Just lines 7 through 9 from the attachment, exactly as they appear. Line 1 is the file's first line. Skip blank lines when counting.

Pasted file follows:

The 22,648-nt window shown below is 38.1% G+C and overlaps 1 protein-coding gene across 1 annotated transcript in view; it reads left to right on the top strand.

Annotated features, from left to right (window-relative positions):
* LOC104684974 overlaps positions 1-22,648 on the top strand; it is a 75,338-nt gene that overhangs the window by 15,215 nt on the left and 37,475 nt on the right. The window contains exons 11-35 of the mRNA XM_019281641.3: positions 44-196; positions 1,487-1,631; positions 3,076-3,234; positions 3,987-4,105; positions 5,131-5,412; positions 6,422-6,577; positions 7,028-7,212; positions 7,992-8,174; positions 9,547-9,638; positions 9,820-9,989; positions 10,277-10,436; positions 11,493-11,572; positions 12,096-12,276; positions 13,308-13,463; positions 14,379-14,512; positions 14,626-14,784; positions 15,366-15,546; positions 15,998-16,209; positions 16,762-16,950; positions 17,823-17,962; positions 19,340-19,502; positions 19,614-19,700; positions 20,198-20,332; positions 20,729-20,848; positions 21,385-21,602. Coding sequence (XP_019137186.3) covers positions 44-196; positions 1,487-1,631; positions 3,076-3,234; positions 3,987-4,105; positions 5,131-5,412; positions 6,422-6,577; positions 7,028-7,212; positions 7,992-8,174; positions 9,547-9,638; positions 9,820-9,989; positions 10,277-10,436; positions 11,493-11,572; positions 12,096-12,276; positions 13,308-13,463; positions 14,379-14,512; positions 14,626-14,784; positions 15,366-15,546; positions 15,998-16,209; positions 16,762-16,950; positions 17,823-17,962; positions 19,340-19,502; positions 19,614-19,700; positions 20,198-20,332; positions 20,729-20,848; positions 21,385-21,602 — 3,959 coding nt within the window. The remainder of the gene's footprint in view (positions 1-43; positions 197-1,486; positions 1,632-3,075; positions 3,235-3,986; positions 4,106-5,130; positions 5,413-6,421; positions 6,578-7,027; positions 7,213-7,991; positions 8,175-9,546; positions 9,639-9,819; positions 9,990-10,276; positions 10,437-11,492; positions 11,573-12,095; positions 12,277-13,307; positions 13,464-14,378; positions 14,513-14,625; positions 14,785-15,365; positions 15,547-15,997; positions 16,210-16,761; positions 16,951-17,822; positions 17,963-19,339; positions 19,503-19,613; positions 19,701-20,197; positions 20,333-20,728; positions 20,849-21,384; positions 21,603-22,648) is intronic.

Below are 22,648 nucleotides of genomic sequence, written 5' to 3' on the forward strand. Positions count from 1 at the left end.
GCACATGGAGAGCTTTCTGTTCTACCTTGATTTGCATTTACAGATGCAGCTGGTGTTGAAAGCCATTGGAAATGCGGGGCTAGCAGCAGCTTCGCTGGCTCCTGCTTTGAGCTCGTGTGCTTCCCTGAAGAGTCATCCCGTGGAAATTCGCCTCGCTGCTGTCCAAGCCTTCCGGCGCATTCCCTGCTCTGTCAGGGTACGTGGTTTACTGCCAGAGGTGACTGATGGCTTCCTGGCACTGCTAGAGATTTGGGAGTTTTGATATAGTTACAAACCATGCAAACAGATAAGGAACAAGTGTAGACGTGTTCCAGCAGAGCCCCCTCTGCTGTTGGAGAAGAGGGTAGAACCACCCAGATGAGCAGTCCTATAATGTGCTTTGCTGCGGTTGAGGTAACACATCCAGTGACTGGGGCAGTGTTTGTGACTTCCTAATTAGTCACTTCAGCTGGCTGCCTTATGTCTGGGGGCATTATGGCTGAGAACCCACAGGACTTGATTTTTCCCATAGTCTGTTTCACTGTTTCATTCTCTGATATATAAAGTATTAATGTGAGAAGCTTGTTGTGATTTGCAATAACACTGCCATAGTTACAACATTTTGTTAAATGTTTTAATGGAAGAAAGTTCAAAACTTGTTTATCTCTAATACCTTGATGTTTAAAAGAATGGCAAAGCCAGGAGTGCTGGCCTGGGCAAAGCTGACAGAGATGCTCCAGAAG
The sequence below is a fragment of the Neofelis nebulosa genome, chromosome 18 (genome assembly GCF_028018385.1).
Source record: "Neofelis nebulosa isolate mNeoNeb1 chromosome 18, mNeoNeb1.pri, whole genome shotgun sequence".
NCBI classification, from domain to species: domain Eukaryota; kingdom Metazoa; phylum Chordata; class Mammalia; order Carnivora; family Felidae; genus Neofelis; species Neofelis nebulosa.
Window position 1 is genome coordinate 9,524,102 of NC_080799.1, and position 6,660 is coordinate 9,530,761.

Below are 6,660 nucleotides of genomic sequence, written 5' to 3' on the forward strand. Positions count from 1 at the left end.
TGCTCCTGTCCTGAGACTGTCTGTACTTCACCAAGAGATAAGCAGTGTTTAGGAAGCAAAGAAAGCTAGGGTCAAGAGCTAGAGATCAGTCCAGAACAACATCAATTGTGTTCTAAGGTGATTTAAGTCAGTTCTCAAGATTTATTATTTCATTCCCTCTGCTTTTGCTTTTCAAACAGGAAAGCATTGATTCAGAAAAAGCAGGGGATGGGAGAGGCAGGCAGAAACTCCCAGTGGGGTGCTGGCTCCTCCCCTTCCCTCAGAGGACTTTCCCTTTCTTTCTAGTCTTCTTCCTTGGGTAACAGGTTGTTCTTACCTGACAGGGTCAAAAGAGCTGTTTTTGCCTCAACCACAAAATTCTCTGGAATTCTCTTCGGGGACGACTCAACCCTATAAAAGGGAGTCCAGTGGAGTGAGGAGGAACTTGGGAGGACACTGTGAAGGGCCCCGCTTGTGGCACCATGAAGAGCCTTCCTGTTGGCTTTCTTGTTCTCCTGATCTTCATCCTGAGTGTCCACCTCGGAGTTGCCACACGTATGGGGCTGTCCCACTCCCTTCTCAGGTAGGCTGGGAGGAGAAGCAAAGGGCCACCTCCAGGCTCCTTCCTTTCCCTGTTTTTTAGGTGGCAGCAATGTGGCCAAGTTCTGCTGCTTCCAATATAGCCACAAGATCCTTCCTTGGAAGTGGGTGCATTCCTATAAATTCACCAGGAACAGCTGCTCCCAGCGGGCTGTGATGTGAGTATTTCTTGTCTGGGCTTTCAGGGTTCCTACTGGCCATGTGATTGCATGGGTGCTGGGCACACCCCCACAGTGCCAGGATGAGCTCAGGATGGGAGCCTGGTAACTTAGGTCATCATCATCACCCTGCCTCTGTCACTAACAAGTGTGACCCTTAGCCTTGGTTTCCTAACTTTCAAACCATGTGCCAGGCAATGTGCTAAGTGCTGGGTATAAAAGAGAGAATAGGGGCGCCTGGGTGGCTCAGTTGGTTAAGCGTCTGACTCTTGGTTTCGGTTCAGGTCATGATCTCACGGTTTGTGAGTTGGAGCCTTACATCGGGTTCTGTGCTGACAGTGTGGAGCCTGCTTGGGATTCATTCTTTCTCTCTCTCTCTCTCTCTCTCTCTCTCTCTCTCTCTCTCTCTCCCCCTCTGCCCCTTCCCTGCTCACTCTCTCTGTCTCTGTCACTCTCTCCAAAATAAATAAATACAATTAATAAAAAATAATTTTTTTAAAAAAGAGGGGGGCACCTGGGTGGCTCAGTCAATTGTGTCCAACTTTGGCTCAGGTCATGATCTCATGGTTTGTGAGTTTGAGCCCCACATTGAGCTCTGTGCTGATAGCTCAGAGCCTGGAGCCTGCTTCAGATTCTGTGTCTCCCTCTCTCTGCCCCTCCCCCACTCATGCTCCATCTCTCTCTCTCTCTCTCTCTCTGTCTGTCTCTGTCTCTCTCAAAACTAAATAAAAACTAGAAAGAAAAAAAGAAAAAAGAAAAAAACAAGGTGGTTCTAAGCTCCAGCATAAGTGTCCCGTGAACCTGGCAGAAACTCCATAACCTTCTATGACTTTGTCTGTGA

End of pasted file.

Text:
Source record: "Neofelis nebulosa isolate mNeoNeb1 chromosome 18, mNeoNeb1.pri, whole genome shotgun sequence".
NCBI classification, from domain to species: domain Eukaryota; kingdom Metazoa; phylum Chordata; class Mammalia; order Carnivora; family Felidae; genus Neofelis; species Neofelis nebulosa.
Window position 1 is genome coordinate 9,524,102 of NC_080799.1, and position 6,660 is coordinate 9,530,761.